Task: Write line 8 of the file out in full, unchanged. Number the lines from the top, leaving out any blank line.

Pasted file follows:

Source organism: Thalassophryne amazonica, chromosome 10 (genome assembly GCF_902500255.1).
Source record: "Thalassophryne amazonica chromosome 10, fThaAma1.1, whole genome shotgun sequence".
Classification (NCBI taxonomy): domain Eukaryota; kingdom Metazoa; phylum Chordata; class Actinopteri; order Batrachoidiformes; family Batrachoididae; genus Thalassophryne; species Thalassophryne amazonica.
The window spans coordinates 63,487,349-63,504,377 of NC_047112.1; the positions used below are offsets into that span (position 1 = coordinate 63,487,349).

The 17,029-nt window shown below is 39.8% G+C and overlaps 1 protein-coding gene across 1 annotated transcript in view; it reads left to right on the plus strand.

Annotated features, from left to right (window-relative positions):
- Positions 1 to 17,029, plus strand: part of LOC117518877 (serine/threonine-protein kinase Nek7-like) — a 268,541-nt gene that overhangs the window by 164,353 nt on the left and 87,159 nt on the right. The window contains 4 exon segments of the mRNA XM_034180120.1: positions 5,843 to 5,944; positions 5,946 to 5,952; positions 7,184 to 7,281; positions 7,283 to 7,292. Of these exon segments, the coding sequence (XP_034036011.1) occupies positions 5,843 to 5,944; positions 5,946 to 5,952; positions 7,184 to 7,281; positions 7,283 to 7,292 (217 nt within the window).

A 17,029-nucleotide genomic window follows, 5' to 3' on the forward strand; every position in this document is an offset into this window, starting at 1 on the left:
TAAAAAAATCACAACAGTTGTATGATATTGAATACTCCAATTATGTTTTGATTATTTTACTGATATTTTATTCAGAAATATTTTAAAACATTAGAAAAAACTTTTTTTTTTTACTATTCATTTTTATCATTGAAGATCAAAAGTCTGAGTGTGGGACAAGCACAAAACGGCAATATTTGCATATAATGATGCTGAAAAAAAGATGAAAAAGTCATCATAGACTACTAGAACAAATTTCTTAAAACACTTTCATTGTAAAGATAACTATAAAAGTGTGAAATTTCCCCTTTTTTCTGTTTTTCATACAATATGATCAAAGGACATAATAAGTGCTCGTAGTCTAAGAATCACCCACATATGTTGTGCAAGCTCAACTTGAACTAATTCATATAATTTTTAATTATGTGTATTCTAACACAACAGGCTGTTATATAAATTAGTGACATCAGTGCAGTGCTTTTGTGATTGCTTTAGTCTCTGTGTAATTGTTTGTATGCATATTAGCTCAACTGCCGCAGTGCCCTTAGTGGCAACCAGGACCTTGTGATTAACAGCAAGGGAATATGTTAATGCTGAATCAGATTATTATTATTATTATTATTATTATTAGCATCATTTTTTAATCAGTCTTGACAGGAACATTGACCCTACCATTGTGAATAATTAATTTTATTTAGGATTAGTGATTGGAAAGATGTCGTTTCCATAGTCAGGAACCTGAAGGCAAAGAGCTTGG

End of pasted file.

A 17,029-nucleotide genomic window follows, 5' to 3' on the forward strand; every position in this document is an offset into this window, starting at 1 on the left: